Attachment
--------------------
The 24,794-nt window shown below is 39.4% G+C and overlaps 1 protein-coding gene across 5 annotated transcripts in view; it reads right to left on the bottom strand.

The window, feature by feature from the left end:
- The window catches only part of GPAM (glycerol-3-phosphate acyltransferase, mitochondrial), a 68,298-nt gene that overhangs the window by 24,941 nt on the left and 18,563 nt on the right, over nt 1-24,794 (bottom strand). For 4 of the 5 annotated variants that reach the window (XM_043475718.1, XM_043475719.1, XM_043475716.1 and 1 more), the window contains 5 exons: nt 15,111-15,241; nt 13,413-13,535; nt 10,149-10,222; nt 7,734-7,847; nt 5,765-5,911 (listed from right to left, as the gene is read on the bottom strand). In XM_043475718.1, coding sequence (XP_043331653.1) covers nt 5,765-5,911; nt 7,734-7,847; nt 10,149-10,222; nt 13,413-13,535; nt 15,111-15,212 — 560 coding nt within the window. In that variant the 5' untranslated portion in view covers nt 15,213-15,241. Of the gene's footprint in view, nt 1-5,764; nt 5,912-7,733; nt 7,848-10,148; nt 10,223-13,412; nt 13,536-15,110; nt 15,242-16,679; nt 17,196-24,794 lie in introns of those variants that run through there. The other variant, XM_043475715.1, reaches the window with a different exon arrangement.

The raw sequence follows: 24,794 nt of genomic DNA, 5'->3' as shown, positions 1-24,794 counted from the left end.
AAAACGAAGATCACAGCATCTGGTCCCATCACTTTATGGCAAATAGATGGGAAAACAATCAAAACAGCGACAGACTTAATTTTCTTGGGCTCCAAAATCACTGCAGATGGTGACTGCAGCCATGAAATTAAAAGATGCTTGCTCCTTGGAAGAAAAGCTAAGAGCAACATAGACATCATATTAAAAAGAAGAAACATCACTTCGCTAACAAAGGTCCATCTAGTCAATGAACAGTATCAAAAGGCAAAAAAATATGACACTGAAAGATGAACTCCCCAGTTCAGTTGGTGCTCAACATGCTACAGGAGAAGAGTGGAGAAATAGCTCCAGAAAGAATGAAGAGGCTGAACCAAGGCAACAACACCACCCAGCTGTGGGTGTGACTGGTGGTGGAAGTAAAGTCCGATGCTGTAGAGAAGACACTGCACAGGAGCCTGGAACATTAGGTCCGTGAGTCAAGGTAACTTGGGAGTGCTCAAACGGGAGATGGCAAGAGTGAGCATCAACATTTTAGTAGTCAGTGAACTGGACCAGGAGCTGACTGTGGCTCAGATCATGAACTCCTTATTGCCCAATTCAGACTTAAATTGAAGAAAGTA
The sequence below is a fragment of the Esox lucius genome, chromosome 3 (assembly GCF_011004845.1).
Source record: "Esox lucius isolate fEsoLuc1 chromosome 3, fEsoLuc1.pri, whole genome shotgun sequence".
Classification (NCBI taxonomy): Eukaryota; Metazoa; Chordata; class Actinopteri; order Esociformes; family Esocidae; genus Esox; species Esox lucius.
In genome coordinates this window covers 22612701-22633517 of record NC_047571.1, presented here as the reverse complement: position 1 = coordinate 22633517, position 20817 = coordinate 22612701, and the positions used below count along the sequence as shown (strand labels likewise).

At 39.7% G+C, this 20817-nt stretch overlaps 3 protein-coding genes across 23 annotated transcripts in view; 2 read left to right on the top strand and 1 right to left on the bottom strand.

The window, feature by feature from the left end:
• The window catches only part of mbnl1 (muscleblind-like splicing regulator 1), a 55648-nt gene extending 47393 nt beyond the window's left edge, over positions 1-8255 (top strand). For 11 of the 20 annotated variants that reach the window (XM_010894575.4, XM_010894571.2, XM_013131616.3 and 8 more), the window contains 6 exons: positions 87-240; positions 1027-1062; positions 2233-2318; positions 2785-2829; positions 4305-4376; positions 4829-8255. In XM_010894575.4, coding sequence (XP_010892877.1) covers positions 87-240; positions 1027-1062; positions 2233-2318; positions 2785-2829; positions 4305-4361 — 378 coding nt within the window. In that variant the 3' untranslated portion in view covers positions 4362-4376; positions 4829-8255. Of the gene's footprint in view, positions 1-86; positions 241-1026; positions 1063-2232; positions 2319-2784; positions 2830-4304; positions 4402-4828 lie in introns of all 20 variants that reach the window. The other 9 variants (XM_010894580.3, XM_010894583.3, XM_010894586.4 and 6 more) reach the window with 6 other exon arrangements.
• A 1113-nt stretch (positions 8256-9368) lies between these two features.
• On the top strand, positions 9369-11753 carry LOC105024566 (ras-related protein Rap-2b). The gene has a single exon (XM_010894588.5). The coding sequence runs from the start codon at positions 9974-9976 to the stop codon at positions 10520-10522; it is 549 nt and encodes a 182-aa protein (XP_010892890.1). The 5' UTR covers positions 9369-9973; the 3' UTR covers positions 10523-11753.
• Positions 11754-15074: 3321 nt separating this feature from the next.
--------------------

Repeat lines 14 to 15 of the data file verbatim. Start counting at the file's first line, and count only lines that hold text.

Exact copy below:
• On the top strand, positions 9369-11753 carry LOC105024566 (ras-related protein Rap-2b). The gene has a single exon (XM_010894588.5). The coding sequence runs from the start codon at positions 9974-9976 to the stop codon at positions 10520-10522; it is 549 nt and encodes a 182-aa protein (XP_010892890.1). The 5' UTR covers positions 9369-9973; the 3' UTR covers positions 10523-11753.
• Positions 11754-15074: 3321 nt separating this feature from the next.